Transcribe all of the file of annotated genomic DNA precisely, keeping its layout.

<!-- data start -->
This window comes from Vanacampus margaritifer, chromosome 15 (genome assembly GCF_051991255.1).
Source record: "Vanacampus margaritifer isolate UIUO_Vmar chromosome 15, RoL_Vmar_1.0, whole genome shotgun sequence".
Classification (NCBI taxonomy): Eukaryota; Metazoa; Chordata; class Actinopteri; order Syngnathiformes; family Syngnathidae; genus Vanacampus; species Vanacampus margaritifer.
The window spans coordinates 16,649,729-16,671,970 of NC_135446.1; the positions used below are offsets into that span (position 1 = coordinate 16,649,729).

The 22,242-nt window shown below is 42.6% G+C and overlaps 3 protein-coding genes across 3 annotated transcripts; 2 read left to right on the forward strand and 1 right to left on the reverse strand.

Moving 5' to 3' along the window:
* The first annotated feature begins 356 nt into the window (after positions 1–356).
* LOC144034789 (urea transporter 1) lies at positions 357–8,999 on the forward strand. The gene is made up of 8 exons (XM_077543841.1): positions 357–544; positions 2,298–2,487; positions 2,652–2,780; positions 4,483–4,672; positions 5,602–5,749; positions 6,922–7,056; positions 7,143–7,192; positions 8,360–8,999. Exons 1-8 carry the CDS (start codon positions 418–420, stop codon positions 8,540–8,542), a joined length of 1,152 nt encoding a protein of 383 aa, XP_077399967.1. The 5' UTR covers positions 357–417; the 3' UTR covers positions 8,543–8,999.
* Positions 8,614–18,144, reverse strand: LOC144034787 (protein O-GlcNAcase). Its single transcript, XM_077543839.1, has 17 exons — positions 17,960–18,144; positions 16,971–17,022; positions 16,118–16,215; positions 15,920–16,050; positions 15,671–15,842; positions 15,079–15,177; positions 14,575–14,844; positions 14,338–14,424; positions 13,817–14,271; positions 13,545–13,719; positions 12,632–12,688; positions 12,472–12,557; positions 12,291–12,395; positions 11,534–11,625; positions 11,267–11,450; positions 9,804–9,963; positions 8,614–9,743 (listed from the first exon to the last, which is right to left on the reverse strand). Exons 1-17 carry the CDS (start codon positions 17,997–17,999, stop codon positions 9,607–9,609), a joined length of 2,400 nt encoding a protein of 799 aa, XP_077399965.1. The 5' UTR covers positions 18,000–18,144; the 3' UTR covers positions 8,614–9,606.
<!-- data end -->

This window comes from Vanacampus margaritifer, chromosome 15 (genome assembly GCF_051991255.1).
Source record: "Vanacampus margaritifer isolate UIUO_Vmar chromosome 15, RoL_Vmar_1.0, whole genome shotgun sequence".
Classification (NCBI taxonomy): Eukaryota; Metazoa; Chordata; class Actinopteri; order Syngnathiformes; family Syngnathidae; genus Vanacampus; species Vanacampus margaritifer.
The window spans coordinates 16,649,729-16,671,970 of NC_135446.1; the positions used below are offsets into that span (position 1 = coordinate 16,649,729).

The 22,242-nt window shown below is 42.6% G+C and overlaps 3 protein-coding genes across 3 annotated transcripts; 2 read left to right on the forward strand and 1 right to left on the reverse strand.

Moving 5' to 3' along the window:
* The first annotated feature begins 356 nt into the window (after positions 1–356).
* LOC144034789 (urea transporter 1) lies at positions 357–8,999 on the forward strand. The gene is made up of 8 exons (XM_077543841.1): positions 357–544; positions 2,298–2,487; positions 2,652–2,780; positions 4,483–4,672; positions 5,602–5,749; positions 6,922–7,056; positions 7,143–7,192; positions 8,360–8,999. Exons 1-8 carry the CDS (start codon positions 418–420, stop codon positions 8,540–8,542), a joined length of 1,152 nt encoding a protein of 383 aa, XP_077399967.1. The 5' UTR covers positions 357–417; the 3' UTR covers positions 8,543–8,999.
* Positions 8,614–18,144, reverse strand: LOC144034787 (protein O-GlcNAcase). Its single transcript, XM_077543839.1, has 17 exons — positions 17,960–18,144; positions 16,971–17,022; positions 16,118–16,215; positions 15,920–16,050; positions 15,671–15,842; positions 15,079–15,177; positions 14,575–14,844; positions 14,338–14,424; positions 13,817–14,271; positions 13,545–13,719; positions 12,632–12,688; positions 12,472–12,557; positions 12,291–12,395; positions 11,534–11,625; positions 11,267–11,450; positions 9,804–9,963; positions 8,614–9,743 (listed from the first exon to the last, which is right to left on the reverse strand). Exons 1-17 carry the CDS (start codon positions 17,997–17,999, stop codon positions 9,607–9,609), a joined length of 2,400 nt encoding a protein of 799 aa, XP_077399965.1. The 5' UTR covers positions 18,000–18,144; the 3' UTR covers positions 8,614–9,606.